Sunday, December 10, 2017

Edvard Munch: Between The Clock And The Bed.

                      It is possible and even probable that one can leave the stunning Munch exhibition now up at the Met Breuer feeling exalted and yes even happy even though the show itself is filled and fueled with anguish, despair, depression, sickness and death. One of the reasons for the uplift is of course the paintings themselves and how after a century they look as fresh and beautiful as though they were painted yesterday.
                  Munch was a superb draftsman and colorist who even though he was struggling year after year with illness and depression was still able to produce works of grandeur and beauty using a wide range of techniques some of which were shocking and new at the time and still have the nerve to surprise us even today.
                  Also I need to mention his great sense and use of color even when his palette was limited to blacks, blues and grays. The exhibition is small with only 43 paintings included and is mainly concerned with biography and the artist himself which is presented in the many self portraits that Munch did throughout his long life, with one large gallery including most of them.
                The star self- portrait of the show whose title is also the name of the exhibition “Self Portrait: Between the Clock and The Bed” which he painted late in his life greets us as the large elevator doors open. The painting is sad for sure but is brightly painted in light colors and loose strokes and presents the artist posed upright and stiff standing between the two objects of the title a large grandfather clock and a meager bed and looking straight ahead at us like a deer caught in the headlights of an on coming car.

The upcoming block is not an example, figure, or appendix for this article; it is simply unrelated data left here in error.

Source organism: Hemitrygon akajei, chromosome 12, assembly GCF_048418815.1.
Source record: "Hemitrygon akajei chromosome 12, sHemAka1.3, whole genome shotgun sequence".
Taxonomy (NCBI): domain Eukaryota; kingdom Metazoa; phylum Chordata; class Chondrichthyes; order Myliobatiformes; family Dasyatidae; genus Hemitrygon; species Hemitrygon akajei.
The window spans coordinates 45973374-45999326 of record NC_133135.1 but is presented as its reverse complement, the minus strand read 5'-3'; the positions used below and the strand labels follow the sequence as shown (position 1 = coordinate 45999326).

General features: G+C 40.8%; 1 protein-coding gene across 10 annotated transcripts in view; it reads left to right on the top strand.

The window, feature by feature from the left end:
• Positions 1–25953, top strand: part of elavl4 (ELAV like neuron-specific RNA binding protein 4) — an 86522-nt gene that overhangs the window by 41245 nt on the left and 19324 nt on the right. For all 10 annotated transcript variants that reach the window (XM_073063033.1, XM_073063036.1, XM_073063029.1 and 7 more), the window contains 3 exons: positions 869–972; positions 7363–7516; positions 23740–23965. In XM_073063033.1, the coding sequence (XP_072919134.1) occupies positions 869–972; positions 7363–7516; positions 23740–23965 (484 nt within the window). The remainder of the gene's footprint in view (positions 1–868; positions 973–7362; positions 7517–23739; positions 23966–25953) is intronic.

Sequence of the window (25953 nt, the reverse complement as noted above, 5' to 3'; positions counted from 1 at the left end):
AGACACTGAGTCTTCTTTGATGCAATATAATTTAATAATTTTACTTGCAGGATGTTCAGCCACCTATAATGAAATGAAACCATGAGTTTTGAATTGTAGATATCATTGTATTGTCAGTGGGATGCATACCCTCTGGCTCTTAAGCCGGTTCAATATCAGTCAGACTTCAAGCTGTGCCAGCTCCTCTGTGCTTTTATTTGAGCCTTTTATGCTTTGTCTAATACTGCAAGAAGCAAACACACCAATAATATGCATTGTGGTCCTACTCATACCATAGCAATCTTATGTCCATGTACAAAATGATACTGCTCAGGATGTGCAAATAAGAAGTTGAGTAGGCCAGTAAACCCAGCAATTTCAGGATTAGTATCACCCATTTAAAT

The bedspread is the only thing of hope in the painting with its colorful brush strokes and looks like a snatch of a Jasper Johns painting. Those looking for an array of “The Scream’ will be disappointed as there is only one small lithograph of his most famous work and along with Grant Wood’s “American Gothic” the most parodied painting maybe in the history of art. But don’t or maybe do despair as there is plenty of grief to go around here including several versions of “The Sick Child” which was inspired by the death of his sister Sophie and various nightmares hung in a gallery with the theme of nocturnes that should take care of those who require a heavy dose of dread and depression. 

                  Also in the show are two versions of Madonna one tightly painted and is the more famous of the two shown, the second of which is pale and more loosely painted than the first one. Both of them are gorgeous and have always been favorites of mine even though I’ve only known them through reproductions and it was thrilling to finally see them up close and personal. Mainly missing from the exhibition are his images of desire and sex although a few shown allude to the erotic including the great “The Death Of Marat II” and his poignant and shocking “Puberty” which would probably get me banned from facebook if I posted it there. This beautiful and moving exhibition will be on view at the Met Breuer until Feb. 4th.   


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